St. John’s native an assistant on staff of OHL’s Ottawa 67’s
Travis Crickard says one of the biggest things he learned while earning masters degree in sports psychology is that, “life and sport is a process.”
“And if you don’t take care of what is right in front of you in the present, then what occurs in the future will not go the way you want it to,” says the St. John’s native and University of Ottawa graduate, now an assistant coach with the Ontario Hockey League’s Ottawa 67s.
That was precisely that line of thinking which the 26-year-old Crickard adopted when he decided to pursue coaching as a career following his goaltending days with the State University of New York at Potsdam. Crickard played for the NCAA Division III school following three years of junior A split between the Maritime and Saskatchewan circuits.
In his final season with the Potsdam Bears, Crickard began volunteering his time with nearby State University of New York at Canton — which does not play in the NCAA — working with that team’s goaltenders. When Potsdam’s season concluded, Crickard remained with Canton as the team made a run all the way to the American Collegiate Hockey Association national tournament.
“That inspired my interest to not just be a goalie coach, but to be a head coach,” Crickard recounts.
“I liked being involved in all aspects of coaching, not just one specific position.”
In the summer of 2011, consumed with the prospect of making a career out of coaching, Crickard enrolled in the Ottawa U’s sports psychology program, feeling it would help him be a better bench boss.
After failed bids for assistant coaching jobs three tier II junior A clubs in the Ottawa region— in each case, for having too little experience — rickard hooked on with the Ottawa Junior 67s AAA program as the team’s assistant coach for the 2011-12 campaign. A year later, Crickard was the team’s head coach, guiding the club all the way to the Telus Cup national midget hockey championship game where it finished as runner-up. losing 5-0 to Red Deer Chiefs in the championship game.
He was hired by the OHL’s 67s not long after the season ended.
“Things have happened pretty quickly,” admits Crickard.
“I was speaking to one of my assistant coaches from last year and venting about some recent frustrations and he said ‘If I had told you two years ago that you would be coaching in the OHL, I’m sure you’d be pretty happy about that.’ And I am.”
The 67’s coaching staff includes head coach Chris Byrne and assistant Misha Donskov, who handles the team’s defence corps and penalty killing unit. Crickard, given his background, works with the goaltenders, but takes care of video analysis and during games, works with the forwards.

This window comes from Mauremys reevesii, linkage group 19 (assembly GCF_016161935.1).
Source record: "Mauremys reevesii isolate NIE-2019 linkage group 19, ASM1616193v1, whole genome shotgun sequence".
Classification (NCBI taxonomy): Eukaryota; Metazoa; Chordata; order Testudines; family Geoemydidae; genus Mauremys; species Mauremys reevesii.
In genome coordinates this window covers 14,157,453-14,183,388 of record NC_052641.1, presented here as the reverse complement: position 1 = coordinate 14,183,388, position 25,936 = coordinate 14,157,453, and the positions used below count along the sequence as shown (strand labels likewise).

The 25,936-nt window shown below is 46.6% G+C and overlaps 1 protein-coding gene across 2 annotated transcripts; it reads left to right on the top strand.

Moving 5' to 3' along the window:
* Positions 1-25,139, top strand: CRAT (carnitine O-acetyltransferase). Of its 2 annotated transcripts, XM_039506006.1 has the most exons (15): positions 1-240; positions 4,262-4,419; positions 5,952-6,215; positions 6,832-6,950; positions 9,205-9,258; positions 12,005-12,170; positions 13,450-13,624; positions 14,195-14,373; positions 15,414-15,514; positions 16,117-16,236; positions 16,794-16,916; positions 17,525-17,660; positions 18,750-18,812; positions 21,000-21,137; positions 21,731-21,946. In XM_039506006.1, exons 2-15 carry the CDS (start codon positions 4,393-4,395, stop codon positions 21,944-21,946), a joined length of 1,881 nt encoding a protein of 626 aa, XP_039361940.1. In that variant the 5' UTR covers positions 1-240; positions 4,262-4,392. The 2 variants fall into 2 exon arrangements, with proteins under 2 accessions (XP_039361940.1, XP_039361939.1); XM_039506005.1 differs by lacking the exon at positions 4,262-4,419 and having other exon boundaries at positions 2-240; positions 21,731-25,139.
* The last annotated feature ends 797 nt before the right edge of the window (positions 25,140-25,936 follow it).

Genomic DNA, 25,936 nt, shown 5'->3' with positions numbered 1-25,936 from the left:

“I reinforce our systems, give feedback when necessary and be a little harder on guys when they’re not going or executing,” he says
With Donskov, Crickard is also playing a major role in the team’s new player development program.
“Every seven-game segment, we give the players some forms on goal setting and how they played and how they developed as a player over those games.
“When I first started here I told Chris I wanted to get involved in a little bit of everything, try to learn as much as possible. He’s been really good with giving me the opportunities.”
Crickard says that while his coaching style is mostly his own, based on what he learned in his sports psychology program and in working alongside younger players the last two years, he’s adopted elements from others. including former Potsdam coach Aaron Saul, who now works for Elmira College, another NCAA Division III school.
“He was so prepared to be a head coach,” Crickard says of Saul, who was an assistant coach in Potsdam for five years before being given the reins. “Everything within our program was so organized and he knew exactly what he was doing. I took the preparation side from him.”
The other was Jason Tatarnic, former coach of the Maritime Junior A Hockey League’s Woodstock Slammers. Crickard says Tatarnic, now coaching Saskatchewan’s Notre Dame College Hounds, was an excellent communicator, one who had no trouble being honest with the young players.
“He was very honest, but very fair.”
That ability, combined with an existing comfort as a vocal leader, is serving Crickard well given his proximity in age to players he is mentoring on a daily basis. He is just 26, while both Byrne and Donskov are both approaching 40.
“Sometimes I think they think of me as their friend because I am so young, but I try to do as good a job as i can to build a good rapport but make sure it’s a professional relationship, not one where I know what they’re doing on a Sunday night when they have curfew.”
Obviously, Crickard wants to lead his own team some day down the road, but for now it comes back to what he’s learned in school, focusing on the “here and now” as opposed to the future.
“It’s more of a process over outcome and results in sports psychology and I’ve really tied to use that in my coaching.”